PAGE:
MADRID (Reuters) - U.S. Secretary of State Condoleezza Rice said on Thursday it was time for Iran to change its nuclear course or be isolated, but Tehran remained defiant hours ahead of talks on the issue with the European Union.
The meeting between EU foreign policy chief Javier Solana and Iranian top negotiator Ali Larijani looked like a last stab at easing a standoff over Iran’s atomic activity before world powers act to sharpen U.N. sanctions against Tehran.
No one held out hope for a breakthrough after both sides reaffirmed what seemed irreconcilable positions.
Major powers are insisting that Iran suspend uranium enrichment as a precondition for negotiations on trade benefits.
“It is time for Iran to change its tactics. The international community is united on what Iran should do and this is to suspend (enrichment of uranium for nuclear fuel),” Rice said during a visit to Vienna.
Larijani on Wednesday ruled out a nuclear halt as demanded by the U.N. Security Council, offering only to assure its program is not a disguised bid for bombs as the West suspects.
The Islamic Republic, which has the world’s second largest oil and gas reserves, says it wants a nuclear energy industry solely as an alternative source of electricity.
Larijani was to begin talks around 1500 GMT with Solana on a dispute that has saddled Iran with two sets of U.N. sanctions.
Foreign ministers of the Group of Eight leading industrialized nations, meeting in Germany on Wednesday, expressed “deep regret” Iran had kept on expanding enrichment activities and held out the prospect of harsher sanctions.
“If Iran continues to ignore demands of the Security Council, we will support further appropriate measures as agreed in Resolution 1747,” the ministers said in a statement.
Security Council resolution 1747 gave Tehran a 60-day deadline to freeze all enrichment, a process of refining uranium for power plants or, if enriched to a very high degree, weapons.
Iran ignored the deadline, which expired last week.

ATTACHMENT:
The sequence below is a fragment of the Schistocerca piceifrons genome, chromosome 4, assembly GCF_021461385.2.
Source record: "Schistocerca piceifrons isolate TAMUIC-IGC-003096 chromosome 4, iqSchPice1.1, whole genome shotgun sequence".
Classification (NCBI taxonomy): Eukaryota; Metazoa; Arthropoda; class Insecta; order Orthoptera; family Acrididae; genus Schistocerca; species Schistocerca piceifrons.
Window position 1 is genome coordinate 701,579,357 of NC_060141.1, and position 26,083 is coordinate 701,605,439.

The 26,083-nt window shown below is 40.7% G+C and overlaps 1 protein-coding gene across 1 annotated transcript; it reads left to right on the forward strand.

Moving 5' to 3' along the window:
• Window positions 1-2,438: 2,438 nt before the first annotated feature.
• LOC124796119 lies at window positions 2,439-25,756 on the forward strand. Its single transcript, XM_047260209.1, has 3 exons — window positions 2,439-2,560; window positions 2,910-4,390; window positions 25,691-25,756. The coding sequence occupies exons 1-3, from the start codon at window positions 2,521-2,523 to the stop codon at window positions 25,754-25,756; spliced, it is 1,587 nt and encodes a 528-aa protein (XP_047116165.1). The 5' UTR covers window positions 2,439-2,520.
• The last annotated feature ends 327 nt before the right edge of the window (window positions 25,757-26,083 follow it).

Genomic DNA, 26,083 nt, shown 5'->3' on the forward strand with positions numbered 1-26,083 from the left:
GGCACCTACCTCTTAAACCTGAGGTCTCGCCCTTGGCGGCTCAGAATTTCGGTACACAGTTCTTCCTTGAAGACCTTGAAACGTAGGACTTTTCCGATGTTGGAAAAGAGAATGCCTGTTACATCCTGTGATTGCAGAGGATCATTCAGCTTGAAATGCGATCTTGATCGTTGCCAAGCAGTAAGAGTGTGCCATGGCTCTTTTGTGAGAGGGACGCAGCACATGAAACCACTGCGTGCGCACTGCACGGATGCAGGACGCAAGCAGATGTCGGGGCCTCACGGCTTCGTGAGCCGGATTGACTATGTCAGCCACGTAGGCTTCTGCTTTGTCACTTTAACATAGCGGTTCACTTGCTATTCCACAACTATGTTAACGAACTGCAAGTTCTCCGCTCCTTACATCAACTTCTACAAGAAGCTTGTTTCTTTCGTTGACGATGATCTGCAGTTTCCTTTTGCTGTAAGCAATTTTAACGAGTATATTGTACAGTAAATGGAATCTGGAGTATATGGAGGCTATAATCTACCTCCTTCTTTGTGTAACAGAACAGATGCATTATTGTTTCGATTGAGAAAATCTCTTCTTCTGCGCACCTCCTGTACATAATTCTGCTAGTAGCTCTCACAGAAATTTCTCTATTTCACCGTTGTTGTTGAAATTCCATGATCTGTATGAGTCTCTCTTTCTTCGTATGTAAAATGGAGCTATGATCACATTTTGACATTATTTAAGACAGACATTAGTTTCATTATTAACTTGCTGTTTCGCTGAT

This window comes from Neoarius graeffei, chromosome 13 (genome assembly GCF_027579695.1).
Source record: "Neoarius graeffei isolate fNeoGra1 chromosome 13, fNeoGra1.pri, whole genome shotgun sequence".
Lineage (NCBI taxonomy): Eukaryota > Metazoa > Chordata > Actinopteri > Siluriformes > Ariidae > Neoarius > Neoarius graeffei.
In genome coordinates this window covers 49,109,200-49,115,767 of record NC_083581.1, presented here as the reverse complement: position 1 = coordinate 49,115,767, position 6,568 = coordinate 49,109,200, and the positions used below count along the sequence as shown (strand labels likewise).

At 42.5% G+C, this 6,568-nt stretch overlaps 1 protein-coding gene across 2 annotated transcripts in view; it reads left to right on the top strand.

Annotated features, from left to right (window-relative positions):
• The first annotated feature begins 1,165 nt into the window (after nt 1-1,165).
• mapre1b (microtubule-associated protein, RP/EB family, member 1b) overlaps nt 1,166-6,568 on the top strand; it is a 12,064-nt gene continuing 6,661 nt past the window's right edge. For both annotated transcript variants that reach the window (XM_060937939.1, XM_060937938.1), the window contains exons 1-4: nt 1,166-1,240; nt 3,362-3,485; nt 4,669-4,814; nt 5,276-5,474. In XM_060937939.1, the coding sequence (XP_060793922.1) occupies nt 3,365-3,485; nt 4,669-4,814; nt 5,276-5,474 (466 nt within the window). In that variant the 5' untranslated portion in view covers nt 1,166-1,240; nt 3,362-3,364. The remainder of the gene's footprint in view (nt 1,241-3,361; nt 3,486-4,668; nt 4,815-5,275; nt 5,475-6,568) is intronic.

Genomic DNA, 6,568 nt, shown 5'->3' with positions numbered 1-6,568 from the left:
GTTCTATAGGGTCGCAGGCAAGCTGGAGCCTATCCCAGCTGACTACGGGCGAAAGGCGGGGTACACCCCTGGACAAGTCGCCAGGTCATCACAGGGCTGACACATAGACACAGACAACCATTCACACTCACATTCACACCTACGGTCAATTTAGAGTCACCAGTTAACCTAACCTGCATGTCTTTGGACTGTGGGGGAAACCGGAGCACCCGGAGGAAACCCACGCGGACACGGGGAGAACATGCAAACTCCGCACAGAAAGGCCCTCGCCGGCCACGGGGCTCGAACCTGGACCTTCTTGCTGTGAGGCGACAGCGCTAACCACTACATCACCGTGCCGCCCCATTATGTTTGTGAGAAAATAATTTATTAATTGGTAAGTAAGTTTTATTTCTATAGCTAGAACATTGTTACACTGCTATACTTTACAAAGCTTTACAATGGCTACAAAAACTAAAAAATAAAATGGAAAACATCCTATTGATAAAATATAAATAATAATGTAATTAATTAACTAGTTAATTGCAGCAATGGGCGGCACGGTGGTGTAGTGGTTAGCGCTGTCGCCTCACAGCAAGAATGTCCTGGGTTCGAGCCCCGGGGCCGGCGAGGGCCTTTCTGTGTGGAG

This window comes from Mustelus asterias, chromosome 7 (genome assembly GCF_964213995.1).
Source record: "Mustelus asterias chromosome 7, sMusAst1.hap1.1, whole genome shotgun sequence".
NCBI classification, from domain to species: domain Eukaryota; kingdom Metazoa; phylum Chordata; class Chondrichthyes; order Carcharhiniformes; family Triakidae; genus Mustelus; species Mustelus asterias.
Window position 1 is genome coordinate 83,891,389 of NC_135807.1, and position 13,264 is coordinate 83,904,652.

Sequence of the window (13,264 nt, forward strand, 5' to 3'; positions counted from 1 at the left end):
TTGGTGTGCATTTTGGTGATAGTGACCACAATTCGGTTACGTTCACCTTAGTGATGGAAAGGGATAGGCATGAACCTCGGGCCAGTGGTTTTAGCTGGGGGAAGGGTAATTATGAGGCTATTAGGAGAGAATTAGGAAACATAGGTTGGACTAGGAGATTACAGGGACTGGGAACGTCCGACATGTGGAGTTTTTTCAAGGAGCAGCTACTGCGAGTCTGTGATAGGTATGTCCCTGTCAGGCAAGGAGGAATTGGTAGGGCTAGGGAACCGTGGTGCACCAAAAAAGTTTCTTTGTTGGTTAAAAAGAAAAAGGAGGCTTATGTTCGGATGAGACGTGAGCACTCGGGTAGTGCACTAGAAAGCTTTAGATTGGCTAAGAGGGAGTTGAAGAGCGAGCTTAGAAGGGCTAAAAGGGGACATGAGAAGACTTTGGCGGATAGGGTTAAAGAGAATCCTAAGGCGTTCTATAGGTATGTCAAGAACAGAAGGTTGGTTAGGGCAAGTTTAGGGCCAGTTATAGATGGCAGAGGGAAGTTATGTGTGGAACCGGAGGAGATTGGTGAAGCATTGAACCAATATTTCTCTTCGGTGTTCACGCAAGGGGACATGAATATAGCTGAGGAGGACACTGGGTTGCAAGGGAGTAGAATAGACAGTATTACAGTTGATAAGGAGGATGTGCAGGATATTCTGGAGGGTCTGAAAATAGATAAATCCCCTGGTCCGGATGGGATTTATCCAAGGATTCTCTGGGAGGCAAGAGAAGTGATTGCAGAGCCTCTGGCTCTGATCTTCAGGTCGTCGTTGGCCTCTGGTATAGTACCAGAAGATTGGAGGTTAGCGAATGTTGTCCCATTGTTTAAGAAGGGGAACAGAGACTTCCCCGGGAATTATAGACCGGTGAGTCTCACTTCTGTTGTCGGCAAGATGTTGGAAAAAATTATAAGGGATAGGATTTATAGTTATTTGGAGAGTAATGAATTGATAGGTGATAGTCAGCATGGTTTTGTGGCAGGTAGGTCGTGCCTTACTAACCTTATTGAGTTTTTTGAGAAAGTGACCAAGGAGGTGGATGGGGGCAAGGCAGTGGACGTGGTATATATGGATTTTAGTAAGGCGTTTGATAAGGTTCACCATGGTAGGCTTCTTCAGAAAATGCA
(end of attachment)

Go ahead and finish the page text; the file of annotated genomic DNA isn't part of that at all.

Rice reiterated a U.S. offer made one year ago that if Iran gave up uranium enrichment work, which the West believes is aimed at building an atom bomb, Washington was ready to reverse decades of American policy and talk to Tehran on any issue.
“But that can’t be done while Iran continues to pursue and to try and perfect technologies that are going to lead to a nuclear weapon. As I have said before, the question is not why won’t we talk to Tehran but why won’t Tehran talk to us.”
China, one of the five permanent U.N. Security Council members with power of veto, stressed its preference for further diplomacy over punitive action against a major trade partner.
“Diplomatic effort to resolve the problem in a peaceful way is the best choice,” Chinese Foreign Ministry spokeswoman Jiang Yu told a news conference in Beijing.
Mark Fitzpatrick, chief nuclear non-proliferation analyst at London’s International Institute for Strategic Studies, said Solana would reassess whether Larijani might be amenable to the Security Council’s “freeze for freeze” formula -- enrichment suspension for sanctions suspension.
“But (Iranian President Mahmoud) Ahmadinejad’s daily statements inveighing against suspension leave little room for Larijani to compromise, even if he were so inclined, which is open to question,” said Fitzpatrick.
Solana is empowered by the five permanent Security Council members -- the United States, Russia, China, Britain and France -- plus Germany and the EU to explore the scope for formal talks on a package of economic, technological and political initiatives if Iran shelves nuclear fuel production.
additional reporting by Sue Pleming and Karin Strohecker in Vienna, Jason Webb in Madrid